Lindley was born at Catton, near Norwich, where his father, George Lindley, author of A Guide to the Orchard and Kitchen Garden, owned a nursery garden. He was educated at what was then Norwich Grammar School. His first publication, in 1819, a translation of the Analyse du fruit of L. C. M. Richard, was followed in 1820 by an original Monographia Rosarum, with descriptions of new species, and drawings executed by himself, and in 1821 by Monographia Digitalium, and by "Observations on Pomaceae", contributed to the Linnean Society. Shortly afterwards he went to London, where he was engaged by J. C. Loudon to write the descriptive portion of the Encyclopaedia of Plants.
In his labours on this undertaking, which was completed in 1829, and by arduous studying the pattern of characters, he became convinced of the superiority of the "natural" system of Antoine Laurent de Jussieu, i.e. a system that reflected the great plan of nature. This had to be distinguished from the "artificial" system of Linnaeus followed in the Encyclopaedia; the conviction found expression in A Synopsis of British Flora, arranged according to the Natural Order (1829) and in An Introduction to the Natural System of Botany (1831).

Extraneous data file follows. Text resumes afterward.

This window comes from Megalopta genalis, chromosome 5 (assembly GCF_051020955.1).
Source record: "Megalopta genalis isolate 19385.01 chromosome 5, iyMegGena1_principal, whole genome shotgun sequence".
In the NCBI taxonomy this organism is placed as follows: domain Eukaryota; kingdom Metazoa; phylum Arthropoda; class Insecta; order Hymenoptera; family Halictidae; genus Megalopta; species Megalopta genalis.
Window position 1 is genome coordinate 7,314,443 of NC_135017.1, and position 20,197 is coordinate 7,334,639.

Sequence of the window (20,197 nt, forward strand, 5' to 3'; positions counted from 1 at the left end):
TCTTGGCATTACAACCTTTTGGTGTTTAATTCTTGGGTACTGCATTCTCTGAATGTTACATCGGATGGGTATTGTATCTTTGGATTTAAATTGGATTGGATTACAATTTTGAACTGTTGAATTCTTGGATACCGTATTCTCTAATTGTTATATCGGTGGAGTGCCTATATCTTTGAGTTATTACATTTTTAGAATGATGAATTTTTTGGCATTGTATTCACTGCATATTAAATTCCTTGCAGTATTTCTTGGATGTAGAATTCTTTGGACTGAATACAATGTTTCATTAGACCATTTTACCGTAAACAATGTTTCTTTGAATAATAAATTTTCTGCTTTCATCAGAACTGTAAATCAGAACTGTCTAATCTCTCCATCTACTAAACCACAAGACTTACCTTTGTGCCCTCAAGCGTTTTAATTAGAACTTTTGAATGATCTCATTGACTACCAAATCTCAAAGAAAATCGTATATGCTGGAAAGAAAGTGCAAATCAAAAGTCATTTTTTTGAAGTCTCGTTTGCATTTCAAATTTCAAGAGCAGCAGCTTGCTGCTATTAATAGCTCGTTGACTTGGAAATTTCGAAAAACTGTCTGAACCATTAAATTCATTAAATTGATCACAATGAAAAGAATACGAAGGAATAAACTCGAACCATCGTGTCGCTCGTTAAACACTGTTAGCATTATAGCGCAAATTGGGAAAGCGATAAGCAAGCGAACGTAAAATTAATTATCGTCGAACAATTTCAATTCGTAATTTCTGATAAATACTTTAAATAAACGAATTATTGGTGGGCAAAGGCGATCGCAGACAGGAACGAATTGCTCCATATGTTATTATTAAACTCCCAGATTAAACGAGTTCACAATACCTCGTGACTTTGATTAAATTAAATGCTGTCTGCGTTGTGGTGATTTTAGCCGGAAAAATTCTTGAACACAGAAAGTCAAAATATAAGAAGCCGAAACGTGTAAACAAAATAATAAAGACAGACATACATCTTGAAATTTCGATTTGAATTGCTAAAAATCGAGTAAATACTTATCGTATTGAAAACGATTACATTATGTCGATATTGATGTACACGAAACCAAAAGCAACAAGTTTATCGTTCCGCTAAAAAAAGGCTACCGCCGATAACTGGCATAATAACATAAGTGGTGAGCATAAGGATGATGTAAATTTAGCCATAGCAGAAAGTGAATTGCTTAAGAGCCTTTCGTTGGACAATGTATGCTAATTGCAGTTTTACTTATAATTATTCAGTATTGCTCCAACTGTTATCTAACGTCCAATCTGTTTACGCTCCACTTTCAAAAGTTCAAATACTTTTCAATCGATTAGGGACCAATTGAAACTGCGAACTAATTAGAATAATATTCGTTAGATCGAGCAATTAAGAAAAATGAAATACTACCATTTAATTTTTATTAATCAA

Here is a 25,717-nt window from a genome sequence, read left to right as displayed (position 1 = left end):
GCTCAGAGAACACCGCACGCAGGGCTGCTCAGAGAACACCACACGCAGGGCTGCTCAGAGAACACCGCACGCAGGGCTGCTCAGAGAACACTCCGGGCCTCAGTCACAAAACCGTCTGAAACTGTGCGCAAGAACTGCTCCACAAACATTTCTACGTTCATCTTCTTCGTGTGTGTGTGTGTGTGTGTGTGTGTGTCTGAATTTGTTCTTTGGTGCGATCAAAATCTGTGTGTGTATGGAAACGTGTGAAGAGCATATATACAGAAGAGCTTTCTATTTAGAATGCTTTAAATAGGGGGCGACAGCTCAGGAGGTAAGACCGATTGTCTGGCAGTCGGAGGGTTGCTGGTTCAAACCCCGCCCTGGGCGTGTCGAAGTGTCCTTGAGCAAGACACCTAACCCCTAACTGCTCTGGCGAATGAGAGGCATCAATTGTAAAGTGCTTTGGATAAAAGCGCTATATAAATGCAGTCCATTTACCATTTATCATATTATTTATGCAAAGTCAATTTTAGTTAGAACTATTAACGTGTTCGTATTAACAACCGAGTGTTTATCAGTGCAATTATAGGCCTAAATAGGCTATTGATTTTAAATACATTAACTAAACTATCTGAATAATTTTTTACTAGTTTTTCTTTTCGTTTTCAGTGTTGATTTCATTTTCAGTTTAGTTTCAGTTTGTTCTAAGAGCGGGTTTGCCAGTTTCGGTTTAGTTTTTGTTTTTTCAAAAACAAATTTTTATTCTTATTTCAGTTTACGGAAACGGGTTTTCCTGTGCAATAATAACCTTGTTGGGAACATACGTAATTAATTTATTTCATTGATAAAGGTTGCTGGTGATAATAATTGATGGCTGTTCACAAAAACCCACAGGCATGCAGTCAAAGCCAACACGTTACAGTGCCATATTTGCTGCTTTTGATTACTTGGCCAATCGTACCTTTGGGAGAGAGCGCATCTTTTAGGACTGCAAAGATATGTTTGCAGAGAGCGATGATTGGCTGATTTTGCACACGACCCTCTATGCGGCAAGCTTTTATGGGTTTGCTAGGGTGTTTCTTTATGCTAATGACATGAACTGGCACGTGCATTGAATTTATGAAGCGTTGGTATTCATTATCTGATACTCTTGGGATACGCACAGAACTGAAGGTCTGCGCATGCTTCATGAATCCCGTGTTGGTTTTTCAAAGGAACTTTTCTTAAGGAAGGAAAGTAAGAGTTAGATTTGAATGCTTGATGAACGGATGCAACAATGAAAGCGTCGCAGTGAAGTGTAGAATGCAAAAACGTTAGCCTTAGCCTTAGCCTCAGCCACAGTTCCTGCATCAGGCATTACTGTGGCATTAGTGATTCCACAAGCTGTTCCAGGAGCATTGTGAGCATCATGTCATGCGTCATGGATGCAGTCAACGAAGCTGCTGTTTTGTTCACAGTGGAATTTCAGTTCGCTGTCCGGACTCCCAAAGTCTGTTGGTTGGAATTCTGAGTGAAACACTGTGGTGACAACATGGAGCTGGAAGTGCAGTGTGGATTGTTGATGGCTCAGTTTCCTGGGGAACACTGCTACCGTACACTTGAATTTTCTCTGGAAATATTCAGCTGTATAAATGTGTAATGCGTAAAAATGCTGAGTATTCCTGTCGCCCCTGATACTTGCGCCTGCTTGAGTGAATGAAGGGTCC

In 1829 Lindley, who since 1822 had been assistant secretary to the Horticultural Society, was appointed to the chair of botany in University College, London, which he retained until 1860; he lectured also on botany from 1831 at the Royal Institution, and from 1836 at the Chelsea Physic Garden. He began the flower show of the Society in the later 1830s.
Lindley described the plants collected on Thomas Livingstone Mitchell's expeditions of 1838, and wrote an Appendix to the Botanical Register of 1839 describing plants collected by James Drummond and Georgiana Molloy of the Swan River Colony in Western Australia. He played a large part in having Charles Moore appointed as Director of the Sydney Botanical Gardens.
During his professoriate he wrote many scientific and popular works, besides contributing largely to the Botanical Register, of which he was editor for many years, and to The Gardeners' Chronicle, in which he had charge of the horticultural department from 1841. He was a fellow of the Royal, Linnean and Geological Societies. He died at his house in Bedford Park near Turnham Green.
His son Nathaniel Lindley became a judge and was elevated as Baron Lindley.
Besides those already mentioned, his works include:
He is one of the fathers of orchid classification.